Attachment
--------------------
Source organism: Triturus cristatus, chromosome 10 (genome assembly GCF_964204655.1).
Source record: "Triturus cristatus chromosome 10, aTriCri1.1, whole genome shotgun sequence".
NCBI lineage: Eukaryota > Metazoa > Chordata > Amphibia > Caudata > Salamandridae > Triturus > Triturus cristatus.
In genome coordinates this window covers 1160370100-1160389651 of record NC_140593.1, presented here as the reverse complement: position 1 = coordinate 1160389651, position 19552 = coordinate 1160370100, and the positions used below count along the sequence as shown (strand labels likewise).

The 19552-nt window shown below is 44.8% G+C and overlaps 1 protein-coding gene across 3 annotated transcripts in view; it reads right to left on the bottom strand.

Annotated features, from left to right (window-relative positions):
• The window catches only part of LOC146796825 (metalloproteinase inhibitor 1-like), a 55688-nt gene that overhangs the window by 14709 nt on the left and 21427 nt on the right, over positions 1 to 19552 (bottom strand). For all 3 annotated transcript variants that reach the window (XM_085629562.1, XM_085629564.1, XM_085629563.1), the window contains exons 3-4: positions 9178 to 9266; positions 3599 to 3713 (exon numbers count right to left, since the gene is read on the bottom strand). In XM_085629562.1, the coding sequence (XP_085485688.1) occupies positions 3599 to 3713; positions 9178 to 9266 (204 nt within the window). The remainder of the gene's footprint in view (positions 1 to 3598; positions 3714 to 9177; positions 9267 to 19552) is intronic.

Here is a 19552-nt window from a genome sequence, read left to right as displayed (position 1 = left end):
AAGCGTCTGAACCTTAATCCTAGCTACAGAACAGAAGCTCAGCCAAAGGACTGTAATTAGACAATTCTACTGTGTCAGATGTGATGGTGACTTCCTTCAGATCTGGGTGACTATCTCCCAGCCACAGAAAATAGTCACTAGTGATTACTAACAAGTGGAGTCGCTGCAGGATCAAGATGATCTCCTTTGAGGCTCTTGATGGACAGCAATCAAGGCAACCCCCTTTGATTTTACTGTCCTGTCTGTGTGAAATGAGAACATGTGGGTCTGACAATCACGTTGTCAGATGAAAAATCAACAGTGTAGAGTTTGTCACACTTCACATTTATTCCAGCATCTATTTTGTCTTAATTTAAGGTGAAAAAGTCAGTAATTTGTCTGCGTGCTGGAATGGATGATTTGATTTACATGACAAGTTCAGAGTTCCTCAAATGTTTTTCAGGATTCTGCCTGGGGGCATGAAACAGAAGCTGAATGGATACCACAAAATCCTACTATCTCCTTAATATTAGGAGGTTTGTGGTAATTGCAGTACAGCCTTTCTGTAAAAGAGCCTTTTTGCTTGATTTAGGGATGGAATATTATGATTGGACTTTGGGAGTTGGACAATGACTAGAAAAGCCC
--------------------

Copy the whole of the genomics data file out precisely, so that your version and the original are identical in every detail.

Source organism: Triturus cristatus, chromosome 10 (genome assembly GCF_964204655.1).
Source record: "Triturus cristatus chromosome 10, aTriCri1.1, whole genome shotgun sequence".
NCBI lineage: Eukaryota > Metazoa > Chordata > Amphibia > Caudata > Salamandridae > Triturus > Triturus cristatus.
In genome coordinates this window covers 1160370100-1160389651 of record NC_140593.1, presented here as the reverse complement: position 1 = coordinate 1160389651, position 19552 = coordinate 1160370100, and the positions used below count along the sequence as shown (strand labels likewise).

The 19552-nt window shown below is 44.8% G+C and overlaps 1 protein-coding gene across 3 annotated transcripts in view; it reads right to left on the bottom strand.

Annotated features, from left to right (window-relative positions):
• The window catches only part of LOC146796825 (metalloproteinase inhibitor 1-like), a 55688-nt gene that overhangs the window by 14709 nt on the left and 21427 nt on the right, over positions 1 to 19552 (bottom strand). For all 3 annotated transcript variants that reach the window (XM_085629562.1, XM_085629564.1, XM_085629563.1), the window contains exons 3-4: positions 9178 to 9266; positions 3599 to 3713 (exon numbers count right to left, since the gene is read on the bottom strand). In XM_085629562.1, the coding sequence (XP_085485688.1) occupies positions 3599 to 3713; positions 9178 to 9266 (204 nt within the window). The remainder of the gene's footprint in view (positions 1 to 3598; positions 3714 to 9177; positions 9267 to 19552) is intronic.

Here is a 19552-nt window from a genome sequence, read left to right as displayed (position 1 = left end):
AAGCGTCTGAACCTTAATCCTAGCTACAGAACAGAAGCTCAGCCAAAGGACTGTAATTAGACAATTCTACTGTGTCAGATGTGATGGTGACTTCCTTCAGATCTGGGTGACTATCTCCCAGCCACAGAAAATAGTCACTAGTGATTACTAACAAGTGGAGTCGCTGCAGGATCAAGATGATCTCCTTTGAGGCTCTTGATGGACAGCAATCAAGGCAACCCCCTTTGATTTTACTGTCCTGTCTGTGTGAAATGAGAACATGTGGGTCTGACAATCACGTTGTCAGATGAAAAATCAACAGTGTAGAGTTTGTCACACTTCACATTTATTCCAGCATCTATTTTGTCTTAATTTAAGGTGAAAAAGTCAGTAATTTGTCTGCGTGCTGGAATGGATGATTTGATTTACATGACAAGTTCAGAGTTCCTCAAATGTTTTTCAGGATTCTGCCTGGGGGCATGAAACAGAAGCTGAATGGATACCACAAAATCCTACTATCTCCTTAATATTAGGAGGTTTGTGGTAATTGCAGTACAGCCTTTCTGTAAAAGAGCCTTTTTGCTTGATTTAGGGATGGAATATTATGATTGGACTTTGGGAGTTGGACAATGACTAGAAAAGCCC